How can an employer figure out what an employee's primary duty is?

Author: Michael Cardman, XpertHR Legal Editor

To determine an employee's primary duty, an employer must first identify the duties the employee actually performs, not the duties listed in the employee's job description or the duties the employee is expected to perform. Techniques that can help employers in this task include: observing the employee in action; reviewing the employee's job description with the employee, having the employee correct any errors, and asking the employee to acknowledge in writing that the job description is accurate and up to date; and interviewing the employee's manager, subordinates and/or colleagues about the employee's job duties.

Once the employer has a firm handle on the employee's many job duties, it is time to determine which of them are his or her primary duty within the meaning of Fair Labor Standards Act regulations. The proportion of time an employee spends on a particular duty is generally a good indicator; a duty that occupies 50 percent or more of the employee's time will generally constitute a primary duty. However, exempt work that occupies less than half of an employee's time can still qualify as his or her primary duty if: it is more important than the employee's other duties; the employee is relatively free from supervision; and the employee is paid more than other employees who do not perform exempt work. An employer also should bear in mind that a combination of exempt duties can constitute an employee's primary duty.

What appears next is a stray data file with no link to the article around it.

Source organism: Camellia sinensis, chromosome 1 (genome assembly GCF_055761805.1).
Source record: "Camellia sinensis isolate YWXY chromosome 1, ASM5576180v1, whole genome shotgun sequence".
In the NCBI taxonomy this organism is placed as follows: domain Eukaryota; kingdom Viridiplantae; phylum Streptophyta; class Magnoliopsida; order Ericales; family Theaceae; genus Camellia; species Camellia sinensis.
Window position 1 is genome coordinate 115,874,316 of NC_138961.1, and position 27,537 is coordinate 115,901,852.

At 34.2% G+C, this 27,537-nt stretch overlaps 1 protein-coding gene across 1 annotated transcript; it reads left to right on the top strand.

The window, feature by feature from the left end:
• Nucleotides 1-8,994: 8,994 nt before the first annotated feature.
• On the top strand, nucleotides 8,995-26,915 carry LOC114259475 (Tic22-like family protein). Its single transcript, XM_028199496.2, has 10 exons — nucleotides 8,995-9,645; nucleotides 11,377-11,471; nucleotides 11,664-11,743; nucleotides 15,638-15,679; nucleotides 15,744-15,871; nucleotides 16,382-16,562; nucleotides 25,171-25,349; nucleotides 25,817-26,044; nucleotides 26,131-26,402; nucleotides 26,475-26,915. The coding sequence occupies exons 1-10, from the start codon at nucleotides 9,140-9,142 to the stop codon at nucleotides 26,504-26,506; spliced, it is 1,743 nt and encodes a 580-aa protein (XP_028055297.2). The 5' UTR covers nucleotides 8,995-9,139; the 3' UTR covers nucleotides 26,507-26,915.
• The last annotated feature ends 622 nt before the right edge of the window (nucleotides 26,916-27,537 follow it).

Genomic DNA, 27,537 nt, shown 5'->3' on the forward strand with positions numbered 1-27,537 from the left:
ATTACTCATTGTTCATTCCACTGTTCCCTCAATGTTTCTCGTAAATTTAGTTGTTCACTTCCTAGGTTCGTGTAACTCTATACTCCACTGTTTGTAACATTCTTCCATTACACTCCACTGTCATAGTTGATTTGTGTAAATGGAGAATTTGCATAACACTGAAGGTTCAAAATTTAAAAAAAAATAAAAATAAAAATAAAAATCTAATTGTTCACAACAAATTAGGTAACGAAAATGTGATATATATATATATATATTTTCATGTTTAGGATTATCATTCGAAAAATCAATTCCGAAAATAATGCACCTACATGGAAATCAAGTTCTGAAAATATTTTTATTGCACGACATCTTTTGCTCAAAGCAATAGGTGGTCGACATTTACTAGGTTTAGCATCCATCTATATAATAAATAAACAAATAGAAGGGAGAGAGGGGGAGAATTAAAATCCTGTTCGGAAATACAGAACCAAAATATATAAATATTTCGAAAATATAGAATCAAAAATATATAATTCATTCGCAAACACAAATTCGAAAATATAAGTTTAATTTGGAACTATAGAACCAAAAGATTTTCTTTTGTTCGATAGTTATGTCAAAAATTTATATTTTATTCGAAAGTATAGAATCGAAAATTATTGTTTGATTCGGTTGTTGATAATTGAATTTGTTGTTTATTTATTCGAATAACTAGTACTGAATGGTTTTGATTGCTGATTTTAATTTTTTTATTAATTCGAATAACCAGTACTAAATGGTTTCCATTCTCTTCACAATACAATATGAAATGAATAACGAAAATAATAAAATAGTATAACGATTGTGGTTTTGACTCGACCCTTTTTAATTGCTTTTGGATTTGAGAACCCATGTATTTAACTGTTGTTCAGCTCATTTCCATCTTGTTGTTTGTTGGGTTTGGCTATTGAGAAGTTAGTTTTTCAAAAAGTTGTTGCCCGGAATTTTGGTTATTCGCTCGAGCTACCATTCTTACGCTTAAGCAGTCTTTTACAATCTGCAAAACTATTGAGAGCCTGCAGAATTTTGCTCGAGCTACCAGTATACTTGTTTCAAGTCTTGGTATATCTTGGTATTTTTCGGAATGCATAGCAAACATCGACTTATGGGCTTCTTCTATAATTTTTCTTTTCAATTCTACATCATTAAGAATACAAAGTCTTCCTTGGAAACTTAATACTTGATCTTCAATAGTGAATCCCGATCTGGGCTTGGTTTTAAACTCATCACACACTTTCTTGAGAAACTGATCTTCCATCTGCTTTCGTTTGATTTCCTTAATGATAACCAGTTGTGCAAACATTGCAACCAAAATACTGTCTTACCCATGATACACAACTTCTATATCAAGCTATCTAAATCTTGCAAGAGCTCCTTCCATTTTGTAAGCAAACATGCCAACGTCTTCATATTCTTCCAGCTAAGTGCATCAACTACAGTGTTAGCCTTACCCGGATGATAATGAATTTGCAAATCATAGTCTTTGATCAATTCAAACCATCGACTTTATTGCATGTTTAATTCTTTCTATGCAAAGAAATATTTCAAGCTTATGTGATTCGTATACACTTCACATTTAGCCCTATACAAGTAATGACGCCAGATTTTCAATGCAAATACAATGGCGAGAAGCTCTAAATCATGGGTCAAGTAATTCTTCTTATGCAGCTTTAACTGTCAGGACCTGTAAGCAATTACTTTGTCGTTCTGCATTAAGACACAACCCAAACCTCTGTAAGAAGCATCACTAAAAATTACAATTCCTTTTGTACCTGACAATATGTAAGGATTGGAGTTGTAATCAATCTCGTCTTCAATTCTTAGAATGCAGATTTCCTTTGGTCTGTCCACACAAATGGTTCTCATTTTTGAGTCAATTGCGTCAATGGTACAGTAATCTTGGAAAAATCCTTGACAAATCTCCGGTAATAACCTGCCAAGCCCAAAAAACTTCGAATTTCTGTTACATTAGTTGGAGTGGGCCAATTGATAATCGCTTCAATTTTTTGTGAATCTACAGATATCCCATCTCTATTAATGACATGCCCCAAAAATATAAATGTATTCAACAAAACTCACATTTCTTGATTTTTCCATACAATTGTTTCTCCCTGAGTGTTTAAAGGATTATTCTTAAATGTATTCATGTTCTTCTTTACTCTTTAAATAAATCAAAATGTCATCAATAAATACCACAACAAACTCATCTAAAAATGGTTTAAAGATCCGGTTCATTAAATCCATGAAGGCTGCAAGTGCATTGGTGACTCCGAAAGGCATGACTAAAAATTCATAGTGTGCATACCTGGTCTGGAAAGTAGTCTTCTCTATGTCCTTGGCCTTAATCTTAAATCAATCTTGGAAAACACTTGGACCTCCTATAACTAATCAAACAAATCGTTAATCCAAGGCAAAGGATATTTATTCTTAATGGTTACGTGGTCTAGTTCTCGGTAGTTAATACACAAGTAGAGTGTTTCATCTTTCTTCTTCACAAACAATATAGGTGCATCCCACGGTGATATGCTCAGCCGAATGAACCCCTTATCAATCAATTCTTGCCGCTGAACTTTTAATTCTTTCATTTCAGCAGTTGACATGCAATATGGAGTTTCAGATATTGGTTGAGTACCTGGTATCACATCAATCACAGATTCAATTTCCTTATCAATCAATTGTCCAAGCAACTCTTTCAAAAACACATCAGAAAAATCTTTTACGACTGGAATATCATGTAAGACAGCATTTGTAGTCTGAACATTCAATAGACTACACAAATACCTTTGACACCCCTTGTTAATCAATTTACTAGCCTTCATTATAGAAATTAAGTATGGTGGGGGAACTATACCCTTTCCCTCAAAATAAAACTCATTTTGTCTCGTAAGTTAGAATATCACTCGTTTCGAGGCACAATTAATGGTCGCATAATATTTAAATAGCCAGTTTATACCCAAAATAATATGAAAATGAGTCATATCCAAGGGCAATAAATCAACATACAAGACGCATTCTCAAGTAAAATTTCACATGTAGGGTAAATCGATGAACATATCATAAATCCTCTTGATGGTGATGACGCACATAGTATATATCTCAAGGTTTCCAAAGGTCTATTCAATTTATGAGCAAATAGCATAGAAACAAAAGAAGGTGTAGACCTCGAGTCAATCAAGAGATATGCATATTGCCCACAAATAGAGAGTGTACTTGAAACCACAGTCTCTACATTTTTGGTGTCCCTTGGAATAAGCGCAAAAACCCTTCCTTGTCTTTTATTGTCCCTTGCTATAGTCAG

If any questions remain about an employee's primary duty, the employer should consult an attorney.